A typical feature of GSI proteins in bacteria is the posttranslational adenylylation of a tyrosine residue via adenylyltransferase depending on the nitrogen status of the cell. In this study we isolated the glnE gene encoding adenylyltransferase in C. glutamicum. The absence of up- and downregulation of GSI activity in the glnE deletion strain LNΔglnE proved that the glnE gene product is responsible for GSI activity regulation. Upstream of glnE, a gene with weak identity (34% of the deduced amino acid sequence) to the glnA gene of C. glutamicum was detected. The glnA2 gene does not encode a GS II-type protein as described for streptomycetes (e.g. [6]) but a GSI enzyme of the α subgroup of glutamine synthetases [3]. Under the experimental conditions tested, glnA2 had no physiological function as shown by the lack of glutamine synthetase activity in the glnA deletion mutant MJ4-26 [8], the lack of phenotype caused by a glnA2 deletion and by the inability of glnA2 to complement the glutamine auxotrophy of this mutant. In this respect, however, it is an interesting fact that the glnA2 gene forms an operon with the glnE gene and is constitutively expressed under various nitrogen conditions. This shows that glnA2 is not a silent gene in C. glutamicum.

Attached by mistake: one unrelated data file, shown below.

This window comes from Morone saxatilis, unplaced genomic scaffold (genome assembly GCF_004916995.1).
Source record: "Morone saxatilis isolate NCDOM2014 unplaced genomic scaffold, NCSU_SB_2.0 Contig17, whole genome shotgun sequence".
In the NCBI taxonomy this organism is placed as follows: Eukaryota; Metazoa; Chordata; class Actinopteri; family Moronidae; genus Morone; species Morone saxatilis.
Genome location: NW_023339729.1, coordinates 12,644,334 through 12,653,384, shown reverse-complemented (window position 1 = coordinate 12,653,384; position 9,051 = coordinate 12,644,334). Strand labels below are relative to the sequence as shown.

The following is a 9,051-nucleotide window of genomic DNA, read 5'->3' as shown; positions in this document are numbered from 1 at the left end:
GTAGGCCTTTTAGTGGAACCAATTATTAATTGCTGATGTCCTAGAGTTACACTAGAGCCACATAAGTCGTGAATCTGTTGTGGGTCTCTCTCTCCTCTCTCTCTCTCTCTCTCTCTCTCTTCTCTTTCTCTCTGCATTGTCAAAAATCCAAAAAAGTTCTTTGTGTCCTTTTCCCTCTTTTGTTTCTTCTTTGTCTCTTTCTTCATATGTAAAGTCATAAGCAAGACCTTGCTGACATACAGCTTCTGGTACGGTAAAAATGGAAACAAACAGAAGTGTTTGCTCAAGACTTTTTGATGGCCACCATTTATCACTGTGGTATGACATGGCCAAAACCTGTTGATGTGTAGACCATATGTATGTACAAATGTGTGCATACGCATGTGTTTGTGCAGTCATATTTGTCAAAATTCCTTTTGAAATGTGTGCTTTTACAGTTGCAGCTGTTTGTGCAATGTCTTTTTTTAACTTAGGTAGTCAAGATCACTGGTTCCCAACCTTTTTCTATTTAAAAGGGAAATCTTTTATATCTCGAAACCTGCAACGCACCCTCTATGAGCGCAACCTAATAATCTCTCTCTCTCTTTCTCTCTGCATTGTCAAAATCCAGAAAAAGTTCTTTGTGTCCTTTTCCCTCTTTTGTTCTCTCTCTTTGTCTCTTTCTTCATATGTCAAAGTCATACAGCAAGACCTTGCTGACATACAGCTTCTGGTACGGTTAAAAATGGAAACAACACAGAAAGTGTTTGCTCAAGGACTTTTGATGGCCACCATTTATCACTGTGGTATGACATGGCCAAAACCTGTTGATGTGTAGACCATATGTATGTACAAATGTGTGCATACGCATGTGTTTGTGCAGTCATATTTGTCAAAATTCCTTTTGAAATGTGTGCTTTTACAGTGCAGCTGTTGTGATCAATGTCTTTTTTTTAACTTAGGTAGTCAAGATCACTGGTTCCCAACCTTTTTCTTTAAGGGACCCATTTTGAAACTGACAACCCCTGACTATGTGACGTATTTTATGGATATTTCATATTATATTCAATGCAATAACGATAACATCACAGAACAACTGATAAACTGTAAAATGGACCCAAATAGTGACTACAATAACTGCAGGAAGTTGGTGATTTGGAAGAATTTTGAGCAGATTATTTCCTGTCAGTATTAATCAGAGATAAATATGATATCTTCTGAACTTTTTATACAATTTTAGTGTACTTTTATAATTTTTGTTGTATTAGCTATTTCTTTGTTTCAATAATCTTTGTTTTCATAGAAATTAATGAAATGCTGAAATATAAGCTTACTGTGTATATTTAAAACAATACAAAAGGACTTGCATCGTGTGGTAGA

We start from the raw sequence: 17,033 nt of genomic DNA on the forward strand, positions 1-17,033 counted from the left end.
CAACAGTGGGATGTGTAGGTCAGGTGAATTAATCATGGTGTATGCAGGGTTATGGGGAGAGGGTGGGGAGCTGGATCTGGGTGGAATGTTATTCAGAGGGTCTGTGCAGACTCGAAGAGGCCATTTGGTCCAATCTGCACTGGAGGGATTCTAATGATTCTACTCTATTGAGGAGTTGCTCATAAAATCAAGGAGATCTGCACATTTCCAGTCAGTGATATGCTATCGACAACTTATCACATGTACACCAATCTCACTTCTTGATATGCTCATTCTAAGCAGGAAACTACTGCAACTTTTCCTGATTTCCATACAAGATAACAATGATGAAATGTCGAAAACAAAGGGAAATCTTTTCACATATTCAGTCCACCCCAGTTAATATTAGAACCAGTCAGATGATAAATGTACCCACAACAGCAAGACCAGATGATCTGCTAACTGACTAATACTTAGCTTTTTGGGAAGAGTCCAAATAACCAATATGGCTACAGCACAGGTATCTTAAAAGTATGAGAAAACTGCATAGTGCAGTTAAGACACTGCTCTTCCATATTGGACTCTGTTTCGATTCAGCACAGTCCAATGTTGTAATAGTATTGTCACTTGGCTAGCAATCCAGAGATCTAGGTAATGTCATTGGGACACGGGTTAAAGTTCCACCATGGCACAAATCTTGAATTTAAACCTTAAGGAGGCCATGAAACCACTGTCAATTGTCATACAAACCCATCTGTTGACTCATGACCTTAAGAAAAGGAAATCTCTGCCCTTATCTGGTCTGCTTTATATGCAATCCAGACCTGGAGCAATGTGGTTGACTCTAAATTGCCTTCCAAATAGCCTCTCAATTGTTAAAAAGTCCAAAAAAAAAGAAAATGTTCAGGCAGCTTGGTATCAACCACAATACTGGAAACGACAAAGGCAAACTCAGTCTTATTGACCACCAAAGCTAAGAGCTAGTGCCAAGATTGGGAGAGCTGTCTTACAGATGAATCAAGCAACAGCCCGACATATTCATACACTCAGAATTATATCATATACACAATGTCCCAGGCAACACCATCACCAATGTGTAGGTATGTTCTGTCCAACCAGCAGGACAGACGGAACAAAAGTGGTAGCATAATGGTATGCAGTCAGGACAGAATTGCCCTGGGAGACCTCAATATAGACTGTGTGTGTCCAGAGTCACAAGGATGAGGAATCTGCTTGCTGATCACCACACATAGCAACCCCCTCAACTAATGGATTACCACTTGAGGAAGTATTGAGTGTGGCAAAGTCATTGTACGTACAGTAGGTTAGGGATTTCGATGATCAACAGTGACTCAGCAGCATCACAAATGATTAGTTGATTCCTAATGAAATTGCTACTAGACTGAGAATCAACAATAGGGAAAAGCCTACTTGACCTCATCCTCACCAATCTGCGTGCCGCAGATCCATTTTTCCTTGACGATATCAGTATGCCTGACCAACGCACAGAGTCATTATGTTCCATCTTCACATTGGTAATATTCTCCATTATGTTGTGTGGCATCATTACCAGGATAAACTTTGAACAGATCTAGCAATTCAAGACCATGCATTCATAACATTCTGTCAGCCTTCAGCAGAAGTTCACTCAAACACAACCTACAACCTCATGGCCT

Acknowledgments

The glnA2 and glnE nucleotide sequences were kindly provided by Degussa and were deposited in the EMBL Nucleotide Sequence Database under the accession number AJ310086. This work was supported by the Fonds der chemischen Industrie and the Deutsche Forschungsgemeinschaft (Grant BU894/1-1).